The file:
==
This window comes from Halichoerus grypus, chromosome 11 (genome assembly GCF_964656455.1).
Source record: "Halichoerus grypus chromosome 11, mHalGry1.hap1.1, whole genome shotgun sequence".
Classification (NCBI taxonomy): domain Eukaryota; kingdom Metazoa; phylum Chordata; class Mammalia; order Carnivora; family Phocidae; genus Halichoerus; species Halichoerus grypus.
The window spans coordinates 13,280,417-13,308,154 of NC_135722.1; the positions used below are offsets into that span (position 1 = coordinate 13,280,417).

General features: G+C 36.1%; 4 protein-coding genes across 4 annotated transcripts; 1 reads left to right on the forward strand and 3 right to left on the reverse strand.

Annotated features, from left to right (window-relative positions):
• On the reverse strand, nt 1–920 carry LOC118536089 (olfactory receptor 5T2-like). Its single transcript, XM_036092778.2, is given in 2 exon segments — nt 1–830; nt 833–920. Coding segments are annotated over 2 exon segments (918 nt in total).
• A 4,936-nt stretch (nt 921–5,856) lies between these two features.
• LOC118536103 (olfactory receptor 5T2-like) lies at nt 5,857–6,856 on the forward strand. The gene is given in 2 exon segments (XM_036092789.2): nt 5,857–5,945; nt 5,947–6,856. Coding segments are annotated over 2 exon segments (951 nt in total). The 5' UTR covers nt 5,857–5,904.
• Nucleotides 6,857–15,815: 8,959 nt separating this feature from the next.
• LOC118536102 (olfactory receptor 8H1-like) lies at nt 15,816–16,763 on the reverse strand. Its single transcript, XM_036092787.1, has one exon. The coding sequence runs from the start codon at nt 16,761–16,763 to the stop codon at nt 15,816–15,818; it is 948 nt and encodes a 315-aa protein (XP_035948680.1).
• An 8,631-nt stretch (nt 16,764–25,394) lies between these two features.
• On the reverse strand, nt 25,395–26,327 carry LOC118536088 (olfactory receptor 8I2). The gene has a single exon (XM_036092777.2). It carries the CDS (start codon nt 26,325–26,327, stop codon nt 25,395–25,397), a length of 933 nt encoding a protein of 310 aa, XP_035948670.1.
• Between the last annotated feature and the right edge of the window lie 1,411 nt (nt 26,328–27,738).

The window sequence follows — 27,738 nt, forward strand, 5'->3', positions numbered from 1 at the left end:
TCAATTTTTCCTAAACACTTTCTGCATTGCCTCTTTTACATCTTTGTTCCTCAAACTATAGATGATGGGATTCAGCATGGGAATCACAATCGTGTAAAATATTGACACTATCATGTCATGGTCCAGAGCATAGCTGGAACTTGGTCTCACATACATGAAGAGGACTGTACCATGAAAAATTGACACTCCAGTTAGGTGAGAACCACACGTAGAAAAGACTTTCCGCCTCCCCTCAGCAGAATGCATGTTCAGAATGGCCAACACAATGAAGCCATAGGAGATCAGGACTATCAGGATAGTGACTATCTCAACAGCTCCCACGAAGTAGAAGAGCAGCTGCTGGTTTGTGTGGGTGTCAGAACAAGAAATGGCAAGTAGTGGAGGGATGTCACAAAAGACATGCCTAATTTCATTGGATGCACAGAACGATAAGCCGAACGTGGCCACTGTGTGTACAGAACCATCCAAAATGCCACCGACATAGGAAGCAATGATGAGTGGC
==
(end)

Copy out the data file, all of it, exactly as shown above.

This window comes from Halichoerus grypus, chromosome 11 (genome assembly GCF_964656455.1).
Source record: "Halichoerus grypus chromosome 11, mHalGry1.hap1.1, whole genome shotgun sequence".
Classification (NCBI taxonomy): domain Eukaryota; kingdom Metazoa; phylum Chordata; class Mammalia; order Carnivora; family Phocidae; genus Halichoerus; species Halichoerus grypus.
The window spans coordinates 13,280,417-13,308,154 of NC_135722.1; the positions used below are offsets into that span (position 1 = coordinate 13,280,417).

General features: G+C 36.1%; 4 protein-coding genes across 4 annotated transcripts; 1 reads left to right on the forward strand and 3 right to left on the reverse strand.

Annotated features, from left to right (window-relative positions):
• On the reverse strand, nt 1–920 carry LOC118536089 (olfactory receptor 5T2-like). Its single transcript, XM_036092778.2, is given in 2 exon segments — nt 1–830; nt 833–920. Coding segments are annotated over 2 exon segments (918 nt in total).
• A 4,936-nt stretch (nt 921–5,856) lies between these two features.
• LOC118536103 (olfactory receptor 5T2-like) lies at nt 5,857–6,856 on the forward strand. The gene is given in 2 exon segments (XM_036092789.2): nt 5,857–5,945; nt 5,947–6,856. Coding segments are annotated over 2 exon segments (951 nt in total). The 5' UTR covers nt 5,857–5,904.
• Nucleotides 6,857–15,815: 8,959 nt separating this feature from the next.
• LOC118536102 (olfactory receptor 8H1-like) lies at nt 15,816–16,763 on the reverse strand. Its single transcript, XM_036092787.1, has one exon. The coding sequence runs from the start codon at nt 16,761–16,763 to the stop codon at nt 15,816–15,818; it is 948 nt and encodes a 315-aa protein (XP_035948680.1).
• An 8,631-nt stretch (nt 16,764–25,394) lies between these two features.
• On the reverse strand, nt 25,395–26,327 carry LOC118536088 (olfactory receptor 8I2). The gene has a single exon (XM_036092777.2). It carries the CDS (start codon nt 26,325–26,327, stop codon nt 25,395–25,397), a length of 933 nt encoding a protein of 310 aa, XP_035948670.1.
• Between the last annotated feature and the right edge of the window lie 1,411 nt (nt 26,328–27,738).

The window sequence follows — 27,738 nt, forward strand, 5'->3', positions numbered from 1 at the left end:
TCAATTTTTCCTAAACACTTTCTGCATTGCCTCTTTTACATCTTTGTTCCTCAAACTATAGATGATGGGATTCAGCATGGGAATCACAATCGTGTAAAATATTGACACTATCATGTCATGGTCCAGAGCATAGCTGGAACTTGGTCTCACATACATGAAGAGGACTGTACCATGAAAAATTGACACTCCAGTTAGGTGAGAACCACACGTAGAAAAGACTTTCCGCCTCCCCTCAGCAGAATGCATGTTCAGAATGGCCAACACAATGAAGCCATAGGAGATCAGGACTATCAGGATAGTGACTATCTCAACAGCTCCCACGAAGTAGAAGAGCAGCTGCTGGTTTGTGTGGGTGTCAGAACAAGAAATGGCAAGTAGTGGAGGGATGTCACAAAAGACATGCCTAATTTCATTGGATGCACAGAACGATAAGCCGAACGTGGCCACTGTGTGTACAGAACCATCCAAAATGCCACCGACATAGGAAGCAATGATGAGTGGC